Yogis have known about its beneficial effects for centuries, and
contemporary Western medicine is slowly catching on: Nasal
irrigation with an isotonic solution (meaning, a saline solution
similar in salt content to the body's fluids) is becoming
For a recent cold-and-flu-season story, ABC News interviewed Dr.
Ralph Metson, an ear, nose and throat specialist at both the
Massachusetts Eye and Ear Infirmary and Harvard Medical School, and
co-author of the Harvard Medical School Guide to Healing Your
Sinuses. Sinusitis--an inflammation and infection of the sinuses,
whose symptoms are often mistaken for a cold or flu--can be
prevented by using a bulb syringe and squirting warm salt water into
your nostrils on a regular basis, says Metson. "The salt water will
run up the nose and run out right back out the same nostril, and
bring with it the infected mucus or allergy particles that are
So how does it work? Here's the standard technique:
First, make an isotonic solution by stirring ¼ teaspoon salt
in an 8-ounce glass of warm water and adding a pinch of baking soda.
Alternatively, you can buy sterile saline at the pharmacy or grocery
You can use a porcelain Neti pot, a bulb, syringe, or nose spray
bottle. Lower your head over a sink and turn it so that your left
nostril is down.
Make sure that your nose is slightly higher than your mouth and
breathe continuously through your mouth to prevent the solution from
running down your throat.
Pour solution from the container into your right nostril. It should
then--here Metson didn't get it quite right--drain from your left
nostril into the sink. Gently blow your nose and repeat the process
with the other nostril. Optimally, nasal irrigation should be used
once or twice a day.
That's it... even though some experts disagree on how to irrigate
Simple flushing just doesn't cut it, says the father of pulsatile
nasal irrigation, Dr. Murray Grossan, former chairman of the Ear,
Nose and Throat Dept. of Centinela Valley Hospital in Inglewood, CA.
On his comprehensive website http://www.ent-consult.com/, Grossan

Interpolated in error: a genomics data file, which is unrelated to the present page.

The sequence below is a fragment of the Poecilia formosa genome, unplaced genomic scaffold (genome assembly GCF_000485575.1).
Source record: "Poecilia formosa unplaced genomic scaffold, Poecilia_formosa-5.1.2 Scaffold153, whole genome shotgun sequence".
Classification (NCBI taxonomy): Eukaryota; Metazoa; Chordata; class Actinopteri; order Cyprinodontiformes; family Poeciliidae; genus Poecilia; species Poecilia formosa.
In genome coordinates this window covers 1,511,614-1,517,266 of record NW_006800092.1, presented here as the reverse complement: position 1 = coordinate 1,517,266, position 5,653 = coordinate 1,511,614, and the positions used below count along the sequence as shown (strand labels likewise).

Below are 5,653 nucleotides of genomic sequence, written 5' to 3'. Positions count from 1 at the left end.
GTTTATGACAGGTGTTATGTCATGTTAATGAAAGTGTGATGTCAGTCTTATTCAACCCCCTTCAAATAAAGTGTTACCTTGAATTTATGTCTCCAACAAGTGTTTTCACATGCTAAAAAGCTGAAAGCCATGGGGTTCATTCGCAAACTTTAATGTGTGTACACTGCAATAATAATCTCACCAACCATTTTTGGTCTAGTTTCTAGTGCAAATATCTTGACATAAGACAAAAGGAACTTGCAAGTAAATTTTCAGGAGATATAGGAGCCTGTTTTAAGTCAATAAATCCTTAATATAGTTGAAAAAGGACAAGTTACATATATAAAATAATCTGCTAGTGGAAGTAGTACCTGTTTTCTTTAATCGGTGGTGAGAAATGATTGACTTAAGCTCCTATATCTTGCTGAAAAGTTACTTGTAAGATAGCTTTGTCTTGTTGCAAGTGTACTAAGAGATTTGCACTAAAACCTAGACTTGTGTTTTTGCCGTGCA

explains that the reason for nasal and sinus problems is slow cilia
function ("the cilia are tiny oars that move the mucus out of the
"If the cilia slow down, the mucus in your nose becomes stagnant,
and like a stagnant stream, grows scum. Once the cilia speed up and
the mucus of the nose moves properly, then the bacteria are flushed
away and not allowed to enter the body. Healthy cilia are absolutely
the key to sinus health."
Only pulsatile irrigation, says Grossan, will do the trick. He
claims that with his special technique--"not to be confused with
introducing salt water into the nose any old way"--many of his
patients have been able to avoid sinus surgery.
In contrast to ordinary irrigation, pulsatile irrigation utilizes a
pulsating stream of water to prevent and fight infections. Grossan's
patented and FDA-registered Hydro Pulse Nasal and Sinus Irrigation
System can be purchased over various
health product sites and, says
its proud inventor, is now used "by thousands of doctors and tens of
thousands of patients around the world."
Grossan stresses that most of his patients who regularly perform
pulsatile nasal irrigation haven't had a cold in years. And there
may be something to it, even though mainstream medicine is clueless
why nasal irrigation works against viral and bacterial infections.
Nonetheless, research has proven that it does--even the regular
In 1998, doctors Richard Ravizza and John Fornadley of Pennsylvania
State University in University Park, PA conducted a study of 294
college students who were divided in three groups: One group flushed
their noses with saline daily, one group took placebo pills, and one
group did nothing at all. Compared to the other two groups, the
"irrigators" experienced a significant reduction in colds.
So, whichever method you use, it's good to know that there's an
effective remedy for clogged sinuses and colds that's non-addictive
and has no side effects... which is a lot more than Big Pharma has
going for it.
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12-13-2005 2:16 AM